In 1974 it was administratively merged with the neighbouring Worcestershire to form the short-lived Hereford and Worcester.
www.kernersville.us /project/wikipedia/index.php/Herefordshire   (276 words)

  
 South West England - Wikipedia, the free encyclopedia   (Site not responding. Last check: 2007-10-26)
South West England is one of the regions of England.
It is in the south-west of the United Kingdom, and covers the area known as the West Country and much of the historical area of Wessex, although omitting Hampshire.
South West England is one of the constituencies used for elections to the European Parliament.
www.secaucus.us /project/wikipedia/index.php/South_West_England   (283 words)

  
 Essex - Wikipedia, the free encyclopedia   (Site not responding. Last check: 2007-10-26)
Essex is a county in the East of England.
The county town is Chelmsford and the highest point of the county is Chrishall Common near the village of near the Hertfordshire border, which reaches 147m/482ft.
To the north of the Green Belt, with the exception of major towns such as Chelmsford, the county is rural, with many small towns, villages and hamlets largely built in the traditional materials of timber and brick, with clay tile or thatched roofs.
www.northmiami.us /project/wikipedia/index.php/Essex   (637 words)

  
 Local government - Wikipedia, the free encyclopedia   (Site not responding. Last check: 2007-10-26)
Regions appear to have been introduced in their present form arount 1994 and the policy of the current administration is to increase their power, including the introduction of elected assemblies where desired.
Tradional counties still exist, although in the 1990s some of the districts within the counties became separate unitary authorities and a few counties have been disbanded completely.
Counties are further divided into districts (also known as boroughs in some areas).
www.peekskill.us /project/wikipedia/index.php/Local_government   (862 words)

  
 Articles - Administrative counties of England   (Site not responding. Last check: 2007-10-26)
The administrative counties didn't exist prior to 1888, see traditional counties of England for the history of the English counties before then.
The County of London was expanded and renamed Greater London, taking three of the county boroughs, more of Surrey and Kent, parts of Essex and Hertfordshire and consuming nearly all of Middlesex - the remaining parts being ceded to Surrey and Hertfordshire.
In 1974 the administrative counties were abolished by the Local Government Act 1972 and replaced with the metropolitan and non-metropolitan counties of England.
www.worldhammock.com /articles/Administrative_counties_of_England   (613 words)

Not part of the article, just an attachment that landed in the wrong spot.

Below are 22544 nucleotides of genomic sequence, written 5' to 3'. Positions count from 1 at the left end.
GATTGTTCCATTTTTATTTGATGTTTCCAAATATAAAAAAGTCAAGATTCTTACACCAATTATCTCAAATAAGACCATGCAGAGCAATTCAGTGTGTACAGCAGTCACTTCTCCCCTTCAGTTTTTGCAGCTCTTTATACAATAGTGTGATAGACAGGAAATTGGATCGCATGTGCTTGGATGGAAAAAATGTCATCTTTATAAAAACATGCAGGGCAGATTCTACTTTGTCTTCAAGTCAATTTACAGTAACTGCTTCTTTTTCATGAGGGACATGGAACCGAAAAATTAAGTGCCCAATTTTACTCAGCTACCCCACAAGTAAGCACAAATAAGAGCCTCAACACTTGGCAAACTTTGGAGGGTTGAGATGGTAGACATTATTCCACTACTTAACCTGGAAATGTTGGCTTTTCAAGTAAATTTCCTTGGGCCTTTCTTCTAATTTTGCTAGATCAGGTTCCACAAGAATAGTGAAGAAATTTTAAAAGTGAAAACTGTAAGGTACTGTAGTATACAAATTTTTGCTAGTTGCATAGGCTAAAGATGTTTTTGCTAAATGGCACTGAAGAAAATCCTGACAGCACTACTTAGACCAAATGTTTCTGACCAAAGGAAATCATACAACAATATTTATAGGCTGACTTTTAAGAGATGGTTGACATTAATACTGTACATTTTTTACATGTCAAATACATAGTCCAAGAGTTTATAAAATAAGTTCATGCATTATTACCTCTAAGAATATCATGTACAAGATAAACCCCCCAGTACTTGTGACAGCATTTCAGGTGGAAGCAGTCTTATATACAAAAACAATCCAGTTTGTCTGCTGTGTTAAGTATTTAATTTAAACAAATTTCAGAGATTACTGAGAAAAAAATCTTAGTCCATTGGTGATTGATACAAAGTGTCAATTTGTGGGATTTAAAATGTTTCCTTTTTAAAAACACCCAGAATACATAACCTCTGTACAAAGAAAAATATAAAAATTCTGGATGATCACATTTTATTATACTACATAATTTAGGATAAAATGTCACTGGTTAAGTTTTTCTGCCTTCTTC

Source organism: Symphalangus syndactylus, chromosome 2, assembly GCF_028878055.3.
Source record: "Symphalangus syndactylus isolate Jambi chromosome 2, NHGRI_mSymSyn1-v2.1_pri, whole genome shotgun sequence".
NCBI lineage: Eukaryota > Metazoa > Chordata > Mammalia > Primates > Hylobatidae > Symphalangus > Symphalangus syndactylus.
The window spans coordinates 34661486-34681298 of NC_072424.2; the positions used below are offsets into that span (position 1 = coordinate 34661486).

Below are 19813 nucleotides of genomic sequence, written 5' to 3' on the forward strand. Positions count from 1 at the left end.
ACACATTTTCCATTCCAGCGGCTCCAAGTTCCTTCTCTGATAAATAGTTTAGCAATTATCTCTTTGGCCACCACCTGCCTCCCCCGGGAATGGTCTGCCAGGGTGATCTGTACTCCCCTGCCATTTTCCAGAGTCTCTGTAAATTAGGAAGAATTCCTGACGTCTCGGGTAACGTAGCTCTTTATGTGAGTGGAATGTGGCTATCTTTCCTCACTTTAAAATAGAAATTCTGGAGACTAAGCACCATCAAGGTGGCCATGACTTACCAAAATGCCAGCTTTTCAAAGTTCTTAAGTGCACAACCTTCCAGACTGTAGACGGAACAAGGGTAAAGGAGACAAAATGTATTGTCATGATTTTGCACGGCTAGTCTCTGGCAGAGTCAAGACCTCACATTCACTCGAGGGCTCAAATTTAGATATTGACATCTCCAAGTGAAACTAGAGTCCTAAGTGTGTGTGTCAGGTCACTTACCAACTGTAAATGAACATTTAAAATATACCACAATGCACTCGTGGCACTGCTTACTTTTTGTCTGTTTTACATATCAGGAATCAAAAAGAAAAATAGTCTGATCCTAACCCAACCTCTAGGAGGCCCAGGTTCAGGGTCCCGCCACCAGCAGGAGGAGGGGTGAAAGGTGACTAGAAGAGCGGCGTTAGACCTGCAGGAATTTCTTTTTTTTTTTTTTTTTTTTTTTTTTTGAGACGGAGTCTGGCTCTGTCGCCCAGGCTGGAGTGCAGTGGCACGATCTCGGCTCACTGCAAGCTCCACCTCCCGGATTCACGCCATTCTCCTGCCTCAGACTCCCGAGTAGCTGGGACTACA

subdivisions of the united kingdom   (Site not responding. Last check: 2007-10-26)
England and Wales are grouped into England and Wales for legal purposes.
The first level of administrative subdivision in England is the region, which have a limited existence.
England was traditionally divided into 39 traditional counties, which are still used for some cultural purposes.
www.yourencyclopedia.net /Subdivisions_of_the_United_Kingdom.html   (303 words)

  
 South Yorkshire - Wikipedia, the free encyclopedia   (Site not responding. Last check: 2007-10-26)
It was created as a metropolitan county in 1974 the southern part of the West Riding of Yorkshire, as a result of the Local Government Act 1972.
In 1986, the metropolitan county councils were abolished, with control devolving to the boroughs.
Districts of England - Yorkshire and the Humber
www.bucyrus.us /project/wikipedia/index.php/South_Yorkshire   (497 words)

  
 Cheshire - Wikipedia, the free encyclopedia   (Site not responding. Last check: 2007-10-26)
Cheshire (or archaically the County of Chester) is a palatine county in North West England.
It borders the ceremonial counties of Merseyside, Greater Manchester, Derbyshire, Staffordshire (with Stoke-on-Trent), and Shropshire.
Cheshire is rich in canals, particularly the east of the county with its strategic importance between Manchester, Stoke and Birmingham.
www.bonneylake.us /project/wikipedia/index.php/Cheshire   (716 words)

  
 Middlesex - Wikipedia, the free encyclopedia   (Site not responding. Last check: 2007-10-26)
It was one of the 39 historical counties of England.
In 1995 the village of Poyle was transferred from Spelthorne in Surrey to the Berkshire borough of Slough.
Royal Mail guidelines now leave the use on letters of the historic county, administrative county, or no county at all up to the personal preference of the addresser, and Middlesex is consequently commonly found on addresses outside the London postal districts (and sometimes, even within).